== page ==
The One Who is Blessed

The One Who is Blessed

Rev. 1:3 … “Blessed is he who reads and those who hear the words of the prophecy, and heed the things which are written in it; for the time is near.”

To most people the Book of Revelation is a very mysterious volume, full of cryptic passages. Some despair of understanding it, and consequently seldom read it. Others, however, look upon this terminal portion of the Bible as the key to understanding all the rest. Among these students one finds diversity of interpretation to the point of utter confusion, so that the advice is sometimes offered, “When you under-take a study of Revelation, be sure to use only one commentary.”

The purpose here is not to critique all these diverse interpretations, since a task that great is defi-nitely beyond this undertaking and its purpose. Nevertheless, this writer insists that God gave us this book to read, to understand, and to obey. The text above indicates this clearly when it pronounces a blessing upon those who -1- read, -2- hear (understand), and -3- “heed” (obey) the things that are written in it.” The Lord has given us many commands in Revelation, and we ignore them only to our own hurt. We cannot, therefore, avoid this book as if it were a great cavern in which grotesque images move strangely in near darkness. Neither can we circumvent it as a maelstrom of confusion wherein the venturous traveler is soon lost in the countless crosscurrents of absurd conjecture.

Some of the modern English versions (e.g., NEB and TEV) translate the Greek Makarios as “happy” rather than “blessed.” In doing so there is a great loss of meaning, so much so in this writer’s estimation that damage is done to the message which the Lord seeks to convey. The word happy is derived from the root “hap” which denotes chance or luck. Webster’s New World Dictionary defines “happy” as an emotional response to be favored by circumstances. The adverb “haply,” which comes from the same root and is used a half-dozen times in the KJV, means “by chance or accident.” All this means that being happy is the feeling we experience when situations in life turn out in our favor. The configuration of such advantageous circumstances, however, seldom last long. Like a beautiful cloud in the sky, they are soon transformed into something less, or even vanish entirely. This is why happiness is a fleeting thing; it lifts us up for a while only to drop us into melancholy before long. Those who pursue only happiness always in the end find disappointment.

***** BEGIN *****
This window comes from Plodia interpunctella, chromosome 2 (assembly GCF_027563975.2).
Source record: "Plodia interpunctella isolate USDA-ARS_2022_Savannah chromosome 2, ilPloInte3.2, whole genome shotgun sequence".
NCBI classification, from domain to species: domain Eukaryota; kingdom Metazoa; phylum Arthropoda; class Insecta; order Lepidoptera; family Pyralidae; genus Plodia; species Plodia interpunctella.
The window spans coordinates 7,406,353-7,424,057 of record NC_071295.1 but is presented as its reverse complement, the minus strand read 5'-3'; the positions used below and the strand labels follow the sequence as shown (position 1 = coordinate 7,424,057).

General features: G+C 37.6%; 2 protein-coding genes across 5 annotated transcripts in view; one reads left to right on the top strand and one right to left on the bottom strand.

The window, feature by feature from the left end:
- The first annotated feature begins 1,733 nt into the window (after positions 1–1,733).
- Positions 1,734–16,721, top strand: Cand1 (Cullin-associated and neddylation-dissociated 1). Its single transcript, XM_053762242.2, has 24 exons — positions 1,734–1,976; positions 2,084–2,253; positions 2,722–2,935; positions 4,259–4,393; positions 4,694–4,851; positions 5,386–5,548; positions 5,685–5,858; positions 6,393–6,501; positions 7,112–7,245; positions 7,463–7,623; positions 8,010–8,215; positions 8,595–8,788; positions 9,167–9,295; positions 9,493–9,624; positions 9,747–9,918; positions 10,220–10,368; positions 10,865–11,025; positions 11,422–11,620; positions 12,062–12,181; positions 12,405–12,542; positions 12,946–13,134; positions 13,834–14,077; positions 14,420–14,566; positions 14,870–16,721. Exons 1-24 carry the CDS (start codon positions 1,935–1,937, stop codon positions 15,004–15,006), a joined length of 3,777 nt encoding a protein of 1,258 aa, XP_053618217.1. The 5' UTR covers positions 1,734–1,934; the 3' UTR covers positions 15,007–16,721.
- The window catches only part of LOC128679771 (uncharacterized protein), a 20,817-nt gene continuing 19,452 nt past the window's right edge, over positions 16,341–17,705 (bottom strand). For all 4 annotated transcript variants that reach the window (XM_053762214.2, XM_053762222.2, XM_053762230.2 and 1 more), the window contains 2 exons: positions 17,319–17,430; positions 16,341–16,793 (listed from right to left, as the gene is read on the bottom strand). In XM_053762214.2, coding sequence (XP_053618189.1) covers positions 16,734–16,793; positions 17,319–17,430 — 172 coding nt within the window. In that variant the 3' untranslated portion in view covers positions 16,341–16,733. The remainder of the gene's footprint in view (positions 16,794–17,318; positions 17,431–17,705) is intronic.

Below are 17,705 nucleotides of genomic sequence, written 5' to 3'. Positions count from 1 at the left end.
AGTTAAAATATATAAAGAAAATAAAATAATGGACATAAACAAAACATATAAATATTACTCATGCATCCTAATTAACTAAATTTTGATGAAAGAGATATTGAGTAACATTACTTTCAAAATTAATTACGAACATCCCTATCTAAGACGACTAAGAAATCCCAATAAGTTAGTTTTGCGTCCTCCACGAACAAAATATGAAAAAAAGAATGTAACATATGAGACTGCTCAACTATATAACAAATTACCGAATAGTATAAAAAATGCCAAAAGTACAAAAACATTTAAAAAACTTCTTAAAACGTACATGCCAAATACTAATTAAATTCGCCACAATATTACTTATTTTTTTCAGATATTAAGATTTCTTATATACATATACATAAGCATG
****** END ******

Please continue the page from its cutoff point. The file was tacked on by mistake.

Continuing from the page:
But it is not so with being blessed!, for God and not man is the origin of blessing. A blessing does not fall apart as components gradually drift away from one another, leaving only a fond memory with respect to the past and sorrow in the present. The blessings of God endure and are not consumed by one’s rejoicing in them. The things that make us happy soon disappear, but the God who blesses us will sustain us therein as long as we maintain eligibility. This applies to the blessing of Rev. 1:3, to the famous blessings (or beatitudes) of Jesus in Mat. 5:1-12, and to all other blessings mentioned in the Bible. We should never substitute the word “happy” for blessed in God’s word.

Revelation is a book of sevens, a number which seems to indicate completeness, or perfection. One of its several sets of sevens is a collection of seven blessings. Our text, the second sentence in the book, is the first of these blessings, which in their scope suggest the fullness of God’s grace bestowed upon those who believe, reverence, and obey Him. Although the blessing here is referred to the Book of Revelation, it is not difficult to recognize also the entire Bible within its compass. For the Bible in its entirety is from God, who likewise gave each of the other sixty-five books to be read, understood, and obeyed. (See II Tim. 3:14-17).

-Burton Whited


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